As the number of young workers with mental health conditions increases, employers are facing a growing number of requests for mental health-related disability accommodations, and they're not always prepared to handle them, Lauren Weber reports for the Wall Street Journal.
Related: Your behavioral health access playbook
More young employees have mental health conditions
Adults between the ages of 18 and 25 have the highest prevalence of serious mental health conditions across age groups in the workforce, according to the National Institute of Mental Health. Among that age group, the prevalence of serious mental health conditions is 7.5%, compared with 5.6% among adults ages 25 to 49 and 2.7% among adults over 50, the data shows.
Many of those individuals are starting the shift from a school to a work environment, and they are finding that the legal standards for accommodations they've come to expect—such as receiving additional time on tests or assignments—are different in the workforce, Weber reports.
While federal law requires employers to offer "reasonable accommodations" for mental health conditions, employers can deny those requests if they can prove that they would create an "undue hardship" due to high cost, a decrease in productivity, or a negative impact on the organization in some other way.
According Domenique Camacho Moran, head of the labor and employment practice at Farrell Fritz, "Historically, undue hardships focused on money." For instance, an employer might get a request for an expensive chair from an employee with back issues. But now, the increase in requests for mental health accommodations makes it "less about a specific product and much more about a change in the work itself: the way it's done, when it's done, where it's done," Camacho Moran said.
There's also a lot of ambiguity in the law, and symptoms related to mental health conditions that are covered under the Americans with Disabilities Act can vary from person to person, Weber reports.
Jen Rubin, a partner with the management-side law firm Mintz, said, "When an employee shows up with their leg in a cast, you know what the accommodations are." She added, "When someone comes in and says, 'I have severe anxiety' or 'I have stress,' it's much harder."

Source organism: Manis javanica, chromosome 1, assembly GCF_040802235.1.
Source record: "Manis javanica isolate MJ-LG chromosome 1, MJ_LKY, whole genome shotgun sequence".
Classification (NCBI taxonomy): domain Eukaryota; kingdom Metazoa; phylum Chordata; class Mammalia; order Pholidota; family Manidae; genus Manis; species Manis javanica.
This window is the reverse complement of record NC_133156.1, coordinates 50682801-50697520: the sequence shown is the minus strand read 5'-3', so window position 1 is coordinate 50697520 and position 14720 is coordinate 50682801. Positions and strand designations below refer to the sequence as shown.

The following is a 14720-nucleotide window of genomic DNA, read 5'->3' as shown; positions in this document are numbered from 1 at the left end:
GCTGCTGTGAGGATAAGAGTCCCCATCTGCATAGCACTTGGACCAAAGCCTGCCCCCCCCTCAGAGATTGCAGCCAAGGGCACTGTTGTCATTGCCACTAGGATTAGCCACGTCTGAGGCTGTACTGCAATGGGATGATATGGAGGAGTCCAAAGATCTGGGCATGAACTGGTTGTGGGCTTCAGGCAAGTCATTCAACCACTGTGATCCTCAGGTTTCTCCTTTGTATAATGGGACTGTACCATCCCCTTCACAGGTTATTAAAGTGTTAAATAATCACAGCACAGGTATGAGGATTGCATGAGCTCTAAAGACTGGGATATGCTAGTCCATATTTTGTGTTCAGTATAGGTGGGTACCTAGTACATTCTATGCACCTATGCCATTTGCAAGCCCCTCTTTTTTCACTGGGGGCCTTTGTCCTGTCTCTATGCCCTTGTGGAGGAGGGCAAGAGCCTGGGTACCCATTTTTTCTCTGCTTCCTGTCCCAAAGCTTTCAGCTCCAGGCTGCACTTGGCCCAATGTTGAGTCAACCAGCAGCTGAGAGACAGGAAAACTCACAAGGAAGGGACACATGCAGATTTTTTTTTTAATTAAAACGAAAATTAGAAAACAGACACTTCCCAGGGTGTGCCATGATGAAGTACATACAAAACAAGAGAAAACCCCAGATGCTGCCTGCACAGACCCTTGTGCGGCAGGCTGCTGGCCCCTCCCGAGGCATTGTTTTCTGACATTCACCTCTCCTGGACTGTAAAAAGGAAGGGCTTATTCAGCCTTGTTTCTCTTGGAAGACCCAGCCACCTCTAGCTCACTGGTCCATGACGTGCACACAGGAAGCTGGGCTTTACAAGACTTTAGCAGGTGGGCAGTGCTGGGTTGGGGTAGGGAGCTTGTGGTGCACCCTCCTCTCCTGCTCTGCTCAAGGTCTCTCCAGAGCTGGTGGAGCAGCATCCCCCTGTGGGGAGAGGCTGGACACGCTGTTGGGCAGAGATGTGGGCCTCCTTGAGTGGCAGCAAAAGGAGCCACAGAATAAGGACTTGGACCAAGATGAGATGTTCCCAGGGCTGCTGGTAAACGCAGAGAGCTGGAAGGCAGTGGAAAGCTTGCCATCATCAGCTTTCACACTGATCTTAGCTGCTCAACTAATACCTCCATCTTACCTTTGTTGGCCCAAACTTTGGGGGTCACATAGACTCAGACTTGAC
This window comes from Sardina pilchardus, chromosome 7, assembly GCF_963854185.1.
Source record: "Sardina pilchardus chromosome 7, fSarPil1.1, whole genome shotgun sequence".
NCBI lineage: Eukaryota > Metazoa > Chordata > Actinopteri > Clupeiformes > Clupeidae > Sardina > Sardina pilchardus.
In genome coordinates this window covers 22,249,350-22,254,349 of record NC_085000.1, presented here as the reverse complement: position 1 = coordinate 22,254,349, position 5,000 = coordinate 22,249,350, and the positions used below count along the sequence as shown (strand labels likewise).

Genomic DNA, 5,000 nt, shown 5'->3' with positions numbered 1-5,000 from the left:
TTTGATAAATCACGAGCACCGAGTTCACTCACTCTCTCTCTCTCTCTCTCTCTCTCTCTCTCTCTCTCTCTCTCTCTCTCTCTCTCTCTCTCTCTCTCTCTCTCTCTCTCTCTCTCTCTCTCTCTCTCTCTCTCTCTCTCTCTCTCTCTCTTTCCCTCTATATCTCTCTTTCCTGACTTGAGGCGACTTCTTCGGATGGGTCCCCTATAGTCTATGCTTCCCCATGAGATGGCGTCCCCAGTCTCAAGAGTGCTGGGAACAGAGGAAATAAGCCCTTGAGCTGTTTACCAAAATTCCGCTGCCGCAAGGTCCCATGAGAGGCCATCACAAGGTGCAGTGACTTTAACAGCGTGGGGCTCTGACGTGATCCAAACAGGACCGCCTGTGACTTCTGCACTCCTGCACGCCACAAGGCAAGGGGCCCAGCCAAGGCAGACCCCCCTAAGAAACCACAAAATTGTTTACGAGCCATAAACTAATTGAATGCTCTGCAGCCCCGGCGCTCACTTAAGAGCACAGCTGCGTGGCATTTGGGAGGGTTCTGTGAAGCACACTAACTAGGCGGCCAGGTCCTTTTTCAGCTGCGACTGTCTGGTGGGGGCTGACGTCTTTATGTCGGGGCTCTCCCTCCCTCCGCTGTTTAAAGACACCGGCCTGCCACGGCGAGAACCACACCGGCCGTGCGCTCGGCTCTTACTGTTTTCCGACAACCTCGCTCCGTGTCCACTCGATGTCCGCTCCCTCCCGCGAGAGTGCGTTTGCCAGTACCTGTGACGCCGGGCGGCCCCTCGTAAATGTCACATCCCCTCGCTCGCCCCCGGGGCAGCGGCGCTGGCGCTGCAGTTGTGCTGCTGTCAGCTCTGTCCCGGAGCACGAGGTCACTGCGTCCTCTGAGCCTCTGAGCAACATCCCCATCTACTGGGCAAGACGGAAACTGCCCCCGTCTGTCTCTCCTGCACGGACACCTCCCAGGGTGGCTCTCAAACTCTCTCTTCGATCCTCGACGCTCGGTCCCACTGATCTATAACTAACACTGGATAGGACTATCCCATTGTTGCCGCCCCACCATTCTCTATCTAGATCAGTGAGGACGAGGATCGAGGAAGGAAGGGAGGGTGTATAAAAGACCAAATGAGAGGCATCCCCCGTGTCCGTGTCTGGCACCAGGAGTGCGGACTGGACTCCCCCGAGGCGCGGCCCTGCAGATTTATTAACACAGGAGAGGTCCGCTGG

Employers face more mental health-related discrimination complaints
The result, Weber reports, has been an increase in employee discrimination claims related to mental health conditions.
For example, 371 charges citing discrimination related to anxiety disorders were filed with the Equal Employment Opportunity Commission (EEOC) in 2019, compared with 65 charges in 2006. The number of cases citing post-traumatic stress disorder also increased during that time frame from 35 to 208 cases.
In one case, EEOC sued trucking company Transport America for allegedly charging a driver a fee to keep his service animal, which was meant to help with his anxiety, in his vehicle. Transport America settled the case for $22,500. The company declined to comment to the Journal on the case.
Sharon Rennert, a senior attorney adviser at the EEOC said, "Employers who fall back on fears or stereotypes could end up violating the ADA."
That's not to say every accommodation must be granted. Weber offers the example of a call center employee who is expected to answer at least 10 calls per hour but submits an accommodation request saying they can't answer more than five calls because of their anxiety.
"In that circumstance, the employer would have legitimate reason to say no," Rennert said.
But fear of being stigmatized or penalized for making a request can also hurt workers by keeping them from asking for the accommodation, Weber reports. If their work begins to decline because of it, this can create problems for the employee as well as the employer's bottom line, Camacho Moran said.
"You can end up in a scenario where someone is about to get fired and it turns out there was a really simple fix and it never came up," she said.
How do employers move forward?
So, how do employers move forward?
The first step, according to legal experts, is to recognize that there is no "one-size-fits-all accommodation for mental health conditions," Weber writes. The key is to work with employees to develop accommodations that will help the employee excel at work with their mental health condition and meet business goals. According to Weber, the process should be interactive.
What the law seeks to do, according to Rubin, is promote a negotiation (Weber, Wall Street Journal, 2/12).